But that’s precisely the problem with that kind of system.  It works for those who make it to the top; but for everyone else, it means only rejection and humiliation; “the scorn of those who are at ease, the contempt of the proud”.  More importantly, if whether we “make it” or not in a spiritual sense is determined by a strict system of merit and reward, then the plain truth is that we’re all under-achievers.  On our own, none of us can ever earn enough merit badges. But I think that’s Jesus’ point—the “Kingdom of Heaven” works completely differently from “The Parable of the Fortune Funds.”  In this strange kingdom, there are no badges and no rewards, because everything is a gift.  In the “Kingdom of Heaven,” everything depends on God’s love, which never fails,

and God’s grace, which always seeks us out,

and God’s mercy, which embraces us all completely.

Thank Be To God!!!

Commentary provided by Alan Brehm, Greg Carey, David Schnasa Jacobsen, Karoline Lewis, Greg Carey, Susan Hylen, Scott Hoezee, Karoline Lewis, Lance Pape, Jill Duffield, Sarah A. Johnson,  & David Lose.


I believe in God, the Father almighty,
maker of heaven and earth;
And in Jesus Christ, his only Son, our Lord; who was conceived by the Holy Ghost, born of the Virgin Mary,
suffered under Pontius Pilate,
was crucified, dead, and buried.
He descended into hell.
The third day he rose again from the dead.
He ascended into heaven,
and sitteth on the right hand of God the Father almighty. From thence he shall come to judge the quick and the dead.
I believe in the Holy Ghost, the holy catholic Church, the communion of saints, the forgiveness of sins,
the resurrection of the body, and the life everlasting. Amen.

Click for Hymn: “Sometimes a Light Surprises”


Gracious God, we come to you in prayer knowing that our voices are accompanied by the communion of the saints and the Holy Spirit. When we struggle to find the words or cannot articulate our longings, hopes and fears, we trust that you know our needs even when we are unable to speak them aloud. We rest in your presence, trusting your compassion, rejoicing in your covenant love that refuses to let us go.

We pray that the church would be a near reflection of its head, Jesus Christ. When the world roils in violence make of us peacemakers. When the oppressed cry out for help send us to bring good news in the form of justice and relief. When your children are hungry help us to feed your sheep. May our unity in Christ be leaven for reconciliation and healing in our communities.

We pray for our nation. In the wake of a divisive election we recognize
the tears in the fabric of our communal life. We do not have the power to overcome animosity and rancor on our own. We need your intervention and transformation. Grant those in positions of earthly power humility and wisdom, spiritual maturity and a willingness to listen. May each of us be catalysts for good wherever we have influence.

We pray for the welfare of the world. We do not want to neglect any corner of creation because all the earth belongs to you, Lord God, and you named every inch of it good. As we live and move and have our being in you, reveal to us how to tend and nurture all you have entrusted to us. Knowing that you make us stewards of that which does not belong to us, we ask for the courage to use all we have for your sake and in your service.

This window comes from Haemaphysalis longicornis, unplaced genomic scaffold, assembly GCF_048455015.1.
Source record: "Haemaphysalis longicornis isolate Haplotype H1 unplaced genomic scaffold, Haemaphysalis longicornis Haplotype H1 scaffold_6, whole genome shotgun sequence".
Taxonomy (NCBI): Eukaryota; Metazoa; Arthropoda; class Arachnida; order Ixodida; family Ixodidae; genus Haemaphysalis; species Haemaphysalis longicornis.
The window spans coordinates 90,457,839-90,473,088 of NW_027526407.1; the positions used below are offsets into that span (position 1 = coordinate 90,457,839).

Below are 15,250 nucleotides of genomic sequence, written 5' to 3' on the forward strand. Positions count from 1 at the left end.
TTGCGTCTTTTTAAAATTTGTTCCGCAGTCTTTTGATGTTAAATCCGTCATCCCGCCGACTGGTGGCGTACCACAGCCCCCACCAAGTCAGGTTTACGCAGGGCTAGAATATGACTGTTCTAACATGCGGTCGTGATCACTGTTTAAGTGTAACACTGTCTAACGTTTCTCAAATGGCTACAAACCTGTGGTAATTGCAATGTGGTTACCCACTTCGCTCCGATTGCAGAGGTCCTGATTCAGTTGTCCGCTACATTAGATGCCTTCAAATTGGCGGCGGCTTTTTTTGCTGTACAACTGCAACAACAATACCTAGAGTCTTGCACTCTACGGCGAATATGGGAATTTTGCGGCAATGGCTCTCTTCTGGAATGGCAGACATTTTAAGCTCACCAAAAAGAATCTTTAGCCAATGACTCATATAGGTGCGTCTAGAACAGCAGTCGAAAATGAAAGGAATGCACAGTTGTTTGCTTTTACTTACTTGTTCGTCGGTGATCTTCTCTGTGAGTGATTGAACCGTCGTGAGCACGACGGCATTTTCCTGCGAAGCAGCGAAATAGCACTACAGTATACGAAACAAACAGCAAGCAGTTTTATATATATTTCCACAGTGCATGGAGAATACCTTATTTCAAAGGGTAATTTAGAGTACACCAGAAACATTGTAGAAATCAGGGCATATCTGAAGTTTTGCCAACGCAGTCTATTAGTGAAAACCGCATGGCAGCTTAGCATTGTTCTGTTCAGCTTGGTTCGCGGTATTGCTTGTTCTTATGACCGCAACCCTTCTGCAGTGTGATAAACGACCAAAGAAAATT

We pray for those who suffer in body, mind or spirit. There are those known to us who we name now (moment of silence). There are those known only to you who we remember in silence (moment of silence). Bring healing, wholeness, relief and peace to those most in need of your presence and love.

We pray for ourselves, that we would better love you and neighbor with all our heart, soul, mind and strength, for the sake of Jesus Christ, our Savior, who taught us to say when we pray, Our Father …

Our Father who art in heaven, hallowed be thy name. Thy kingdom come, thy will be done, on earth as it is in heaven. Give us this day our daily bread; and forgive us our debts, as we forgive our debtors; and lead us not into temptation, but deliver us from evil. For thine is the kingdom and the power and the glory, forever. Amen.



God entrusts us with talents, not to hide or to hoard, but to share and use in service to Jesus Christ. Knowing that all we have comes from God, we return to God a portion of what has been entrusted to us. Let us worship as we give.


Praise God, from whom all blessings flow.  Praise God, all creatures high and low. Alleluia, alleluia!  Praise God, in Jesus fully known: Creator, Word, and Spirit one. Alleluia, alleluia! Alleluia, alleluia, alleluia!


Almighty God, we know that our talents are really not ours, but yours. You give us resources, gifts, skills and talents to use in your service. We want to be faithful stewards, wise but not cautious, generous and joyous in our giving. Accept, we pray, this offering, as a sign of our desire to be trustworthy servants of our servant Lord, Jesus Christ in whose name we pray. Amen.

Click for Hymn: “Today we all are called to be disciples of the Lord”


As God’s chosen ones, holy and beloved,
We will clothe ourselves with compassion, kindness, humility, meekness and patience.
Bear with one another
if anyone has a complaint against we, we will forgive each other; just as the Lord has forgiven us, so we also must forgive.
Above all, clothe yourselves with love,
which binds everything together in perfect harmony.
May the grace of our Lord Jesus Christ, the love of God and the fellowship of the Holy Spirit be with you now and remain with you always.